[grid blog :: Epiphany]
This is a sort of ad hoc end to the Advent grid blog, which Bob Carlton proposed only yesterday as a way of marking the end of the Christmas season. He writes, "In many traditions, [Jan 6] is the feast of Epiphany, which originated in the Eastern Church, centering upon three mysteries: (1) the incarnation, God's coming to us as Christ (2) the baptism of Jesus in the Jordan river and (3) Jesus' first miracle, the changing of water into wine at the wedding in Cana. Together these portray the way God manifested to the world in Christ." By the way, one of my very favorite hymns is designed around these "manifestation" mysteries plus another, the Transfiguration.

So, the theme is Epiphany, and instead of a song, I have a question. If you were trying to preach these themes using a U2 song, and began to look through texts in search of good Epiphany references, you'd probably notice that most seeming "manifestation" moments are often immediately turned inside out and their meaning revealed as idolatrous. U2 spiritual lyrics, when you read them, are much more likely to lament or denounce a situation that manifests God's absence than they are to celebrate God's presence. And yet, everyone associates U2 with transcendence and joy.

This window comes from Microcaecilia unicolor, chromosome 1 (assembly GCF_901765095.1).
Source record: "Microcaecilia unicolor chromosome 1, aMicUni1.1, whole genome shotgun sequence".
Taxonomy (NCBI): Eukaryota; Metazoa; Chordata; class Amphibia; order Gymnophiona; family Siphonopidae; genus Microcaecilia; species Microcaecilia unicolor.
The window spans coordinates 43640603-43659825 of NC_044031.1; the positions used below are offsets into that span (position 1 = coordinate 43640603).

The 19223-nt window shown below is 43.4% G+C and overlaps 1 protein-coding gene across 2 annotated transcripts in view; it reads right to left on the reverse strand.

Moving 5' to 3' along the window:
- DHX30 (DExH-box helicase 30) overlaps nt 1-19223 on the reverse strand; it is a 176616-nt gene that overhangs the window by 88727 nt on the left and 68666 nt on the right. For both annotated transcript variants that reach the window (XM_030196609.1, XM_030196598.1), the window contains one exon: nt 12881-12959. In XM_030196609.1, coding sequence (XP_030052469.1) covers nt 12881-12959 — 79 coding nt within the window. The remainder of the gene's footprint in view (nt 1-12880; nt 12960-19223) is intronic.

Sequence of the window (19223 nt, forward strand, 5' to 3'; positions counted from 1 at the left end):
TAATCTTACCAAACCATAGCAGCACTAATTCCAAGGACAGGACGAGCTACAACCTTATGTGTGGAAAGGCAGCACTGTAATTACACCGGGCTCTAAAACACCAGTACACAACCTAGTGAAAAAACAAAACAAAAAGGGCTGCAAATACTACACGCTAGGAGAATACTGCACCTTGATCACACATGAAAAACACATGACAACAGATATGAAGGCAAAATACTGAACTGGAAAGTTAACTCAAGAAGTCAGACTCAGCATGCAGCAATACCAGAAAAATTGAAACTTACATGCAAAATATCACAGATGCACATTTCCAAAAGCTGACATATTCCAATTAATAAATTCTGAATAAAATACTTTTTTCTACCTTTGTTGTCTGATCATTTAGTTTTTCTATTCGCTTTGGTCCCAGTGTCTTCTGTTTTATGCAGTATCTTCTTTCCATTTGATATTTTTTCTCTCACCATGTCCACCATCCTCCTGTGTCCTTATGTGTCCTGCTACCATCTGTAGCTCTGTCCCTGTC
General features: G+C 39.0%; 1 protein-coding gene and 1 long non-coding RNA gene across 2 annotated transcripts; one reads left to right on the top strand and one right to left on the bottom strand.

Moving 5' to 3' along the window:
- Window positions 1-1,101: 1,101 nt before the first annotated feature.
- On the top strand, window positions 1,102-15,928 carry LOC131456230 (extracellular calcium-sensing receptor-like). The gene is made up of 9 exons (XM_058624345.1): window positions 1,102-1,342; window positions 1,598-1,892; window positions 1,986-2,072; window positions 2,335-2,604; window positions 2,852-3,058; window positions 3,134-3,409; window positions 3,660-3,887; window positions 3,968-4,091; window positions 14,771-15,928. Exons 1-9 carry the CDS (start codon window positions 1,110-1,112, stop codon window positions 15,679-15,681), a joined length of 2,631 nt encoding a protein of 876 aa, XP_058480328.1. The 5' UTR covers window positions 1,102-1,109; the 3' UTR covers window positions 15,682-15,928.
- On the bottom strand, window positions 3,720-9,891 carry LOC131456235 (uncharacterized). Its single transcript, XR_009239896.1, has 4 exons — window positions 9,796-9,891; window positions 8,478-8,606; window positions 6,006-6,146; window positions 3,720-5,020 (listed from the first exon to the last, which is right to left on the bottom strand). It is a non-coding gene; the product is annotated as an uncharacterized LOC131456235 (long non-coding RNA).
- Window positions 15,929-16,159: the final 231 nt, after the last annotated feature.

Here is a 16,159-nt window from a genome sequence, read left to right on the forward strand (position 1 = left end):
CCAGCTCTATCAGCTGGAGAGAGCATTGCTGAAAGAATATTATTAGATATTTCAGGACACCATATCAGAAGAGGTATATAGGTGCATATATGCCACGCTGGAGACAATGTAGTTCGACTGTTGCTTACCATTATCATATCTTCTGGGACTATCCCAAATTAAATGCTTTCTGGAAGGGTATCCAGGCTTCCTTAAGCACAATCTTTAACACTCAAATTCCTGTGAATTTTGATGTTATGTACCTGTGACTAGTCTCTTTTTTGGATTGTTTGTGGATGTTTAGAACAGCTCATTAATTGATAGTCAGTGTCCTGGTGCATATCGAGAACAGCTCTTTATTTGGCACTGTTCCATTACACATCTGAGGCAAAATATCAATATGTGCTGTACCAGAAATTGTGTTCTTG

So how is it that a band who provide so many epiphany-experiences to people manage to do so while only very rarely writing, head-on, about unalloyed epiphanies? Talk amongst yourselves.

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